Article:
Asked on Mar 11, 2018

Is it difficult to put crown molding on top of my cupboards?

by Sherry
The corners are not square so how would I butt them up together?
The end cupboard sticks out about 1/2 inch from the other cupboards. I think it was an add on.
This is the corner where the lazy Susan is and you can tell just by looking at them they are not 90 degrees.
thank you
  12 answers
    • Sherry Sherry on Mar 12, 2018

      Thank you so much Shoshone, I feel way more confident about starting this job now. Just hoping I get the corners right.. :)

  • Pamela Frost Pamela Frost on Mar 12, 2018

    I wouldn't attempt this without a power compound miter saw. (you will notice in the above video they don't show making the cuts) And with the angles in this project buy a lot of extra molding, there will be mistakes.

  • Ginger Custin Strain Ginger Custin Strain on Mar 12, 2018

    I am 75 and did my kitchen cabinets with styrofoam crown molding

    yhey did the metered corners for me

    it is lightweight and you just glued it to the top of your cabinets

    you can choose the length and height and just buy what you need

    • Jordan Le Bouton Jordan Le Bouton on Mar 12, 2018

      YOU ARE MY HEROINE! Who would have thunk it but us older ladies. I am getting new house and have a long list of things to cut and hammer and oh the fun my son won't but I will. If I show him this he will get down on the ground and kiss your feet.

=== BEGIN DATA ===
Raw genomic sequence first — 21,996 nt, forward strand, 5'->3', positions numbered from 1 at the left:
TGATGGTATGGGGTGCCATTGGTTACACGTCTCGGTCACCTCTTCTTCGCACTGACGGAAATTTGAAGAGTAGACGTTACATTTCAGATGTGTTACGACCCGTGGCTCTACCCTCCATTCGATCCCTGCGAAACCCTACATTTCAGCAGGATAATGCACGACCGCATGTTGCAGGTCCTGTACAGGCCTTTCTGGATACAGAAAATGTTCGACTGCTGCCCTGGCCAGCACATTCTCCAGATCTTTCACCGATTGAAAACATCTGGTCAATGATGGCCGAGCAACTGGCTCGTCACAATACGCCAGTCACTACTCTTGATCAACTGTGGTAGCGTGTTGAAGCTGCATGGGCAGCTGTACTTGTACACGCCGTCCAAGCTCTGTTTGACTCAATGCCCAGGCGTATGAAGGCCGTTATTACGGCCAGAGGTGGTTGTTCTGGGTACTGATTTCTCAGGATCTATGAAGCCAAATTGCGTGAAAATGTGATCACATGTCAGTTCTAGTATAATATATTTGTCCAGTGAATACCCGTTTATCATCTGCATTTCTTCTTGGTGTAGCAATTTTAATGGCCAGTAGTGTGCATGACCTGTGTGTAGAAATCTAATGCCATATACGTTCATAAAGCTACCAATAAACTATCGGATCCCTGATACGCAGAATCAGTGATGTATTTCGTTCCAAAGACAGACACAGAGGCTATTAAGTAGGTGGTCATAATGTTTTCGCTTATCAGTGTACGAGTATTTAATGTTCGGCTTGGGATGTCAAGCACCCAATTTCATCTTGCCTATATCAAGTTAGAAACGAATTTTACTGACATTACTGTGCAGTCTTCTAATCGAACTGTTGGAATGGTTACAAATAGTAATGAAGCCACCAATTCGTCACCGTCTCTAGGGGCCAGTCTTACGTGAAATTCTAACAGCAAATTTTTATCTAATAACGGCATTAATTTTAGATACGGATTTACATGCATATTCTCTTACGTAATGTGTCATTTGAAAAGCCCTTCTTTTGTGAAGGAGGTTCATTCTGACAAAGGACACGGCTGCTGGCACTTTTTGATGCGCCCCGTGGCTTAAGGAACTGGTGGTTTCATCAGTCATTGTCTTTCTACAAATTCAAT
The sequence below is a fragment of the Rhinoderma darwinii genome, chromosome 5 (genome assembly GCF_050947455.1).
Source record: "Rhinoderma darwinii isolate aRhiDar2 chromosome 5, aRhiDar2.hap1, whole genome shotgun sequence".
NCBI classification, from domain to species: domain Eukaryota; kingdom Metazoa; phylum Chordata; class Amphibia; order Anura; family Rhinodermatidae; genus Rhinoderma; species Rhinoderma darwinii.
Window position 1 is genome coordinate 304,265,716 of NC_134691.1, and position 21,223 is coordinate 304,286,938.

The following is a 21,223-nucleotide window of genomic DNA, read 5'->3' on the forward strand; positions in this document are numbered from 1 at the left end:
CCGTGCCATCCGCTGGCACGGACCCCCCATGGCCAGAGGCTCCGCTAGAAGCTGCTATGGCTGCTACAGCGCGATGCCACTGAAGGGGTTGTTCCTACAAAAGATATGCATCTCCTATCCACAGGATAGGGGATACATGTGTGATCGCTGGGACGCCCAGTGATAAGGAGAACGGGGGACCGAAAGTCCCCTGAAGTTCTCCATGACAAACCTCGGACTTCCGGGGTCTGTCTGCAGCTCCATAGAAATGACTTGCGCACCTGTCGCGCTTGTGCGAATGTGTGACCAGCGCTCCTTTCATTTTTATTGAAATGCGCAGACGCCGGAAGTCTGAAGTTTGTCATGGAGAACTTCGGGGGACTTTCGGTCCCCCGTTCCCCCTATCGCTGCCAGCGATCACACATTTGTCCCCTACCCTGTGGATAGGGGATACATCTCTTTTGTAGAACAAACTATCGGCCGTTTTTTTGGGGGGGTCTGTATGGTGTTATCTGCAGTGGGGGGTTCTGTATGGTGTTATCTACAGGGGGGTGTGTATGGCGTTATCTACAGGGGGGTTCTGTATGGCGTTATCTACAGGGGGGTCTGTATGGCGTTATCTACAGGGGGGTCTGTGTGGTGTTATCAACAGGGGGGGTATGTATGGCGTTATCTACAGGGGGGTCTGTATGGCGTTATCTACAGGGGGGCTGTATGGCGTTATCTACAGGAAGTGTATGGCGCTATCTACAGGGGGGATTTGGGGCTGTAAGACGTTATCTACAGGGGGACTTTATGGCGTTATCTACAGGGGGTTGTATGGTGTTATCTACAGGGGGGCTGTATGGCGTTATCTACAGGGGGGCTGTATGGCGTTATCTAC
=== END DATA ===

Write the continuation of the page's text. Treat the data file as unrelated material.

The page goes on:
• Jokarva Jokarva on Mar 12, 2018

    My husband and I nearly went to war trying to put up a very simple crown molding in our kitchen. I don't want to be a downer, but that bumped out cabinet and diagonal cabinet are going to complicate matters. And molding is expensive. Unless you're pretty handy, and good with a power miter saw and angle finder, I would go with the foam molding. Good luck!

  • Shore grandmom Shore grandmom on Mar 12, 2018

    It's trial and error with corners. Buy some cheap scrap molding to practice on. It doesn't even have to be crown molding, just anything to get you cuts right. And you can keep cutting from the end, so you don't waste your practice pieces. When you find the prefect angle, them make the cut on the good molding.

  • Edie Pfeifer Edie Pfeifer on Mar 12, 2018

    cutting the correct angle for crown molding takes a great deal of skill, it is not simple.

    • Brenda Brenda on Mar 12, 2018

      I agree buy one to practice getting your angles right

  • Cathy McIntire Cathy McIntire on Mar 12, 2018

    i have the same problem. Even the designer didn’t get it right when she ordered crown molding for our kitchen. My builder had to insist she take the trim all back because ordered it incorrectly. I still don’t have the molding and I really wanted it but I do love my kitchen.

  • Emmen Emmen on Mar 12, 2018

    Yes, cutting the angles is very challenging. Another nice solution is getting the small cupboard boxes and doors from Ikea that you just affix to the top of your existing cabinets. It looks great and you get added storage!

  • Brenda Brenda on Mar 12, 2018

    If you're going to paint it. Especially, cuts don't have to be perfect. Get some wood filler. & sand smooth. Where you use it. I sanded all the runs before putting up,saves your arms some pain

  • Gale Allen Jenness Gale Allen Jenness on Mar 12, 2018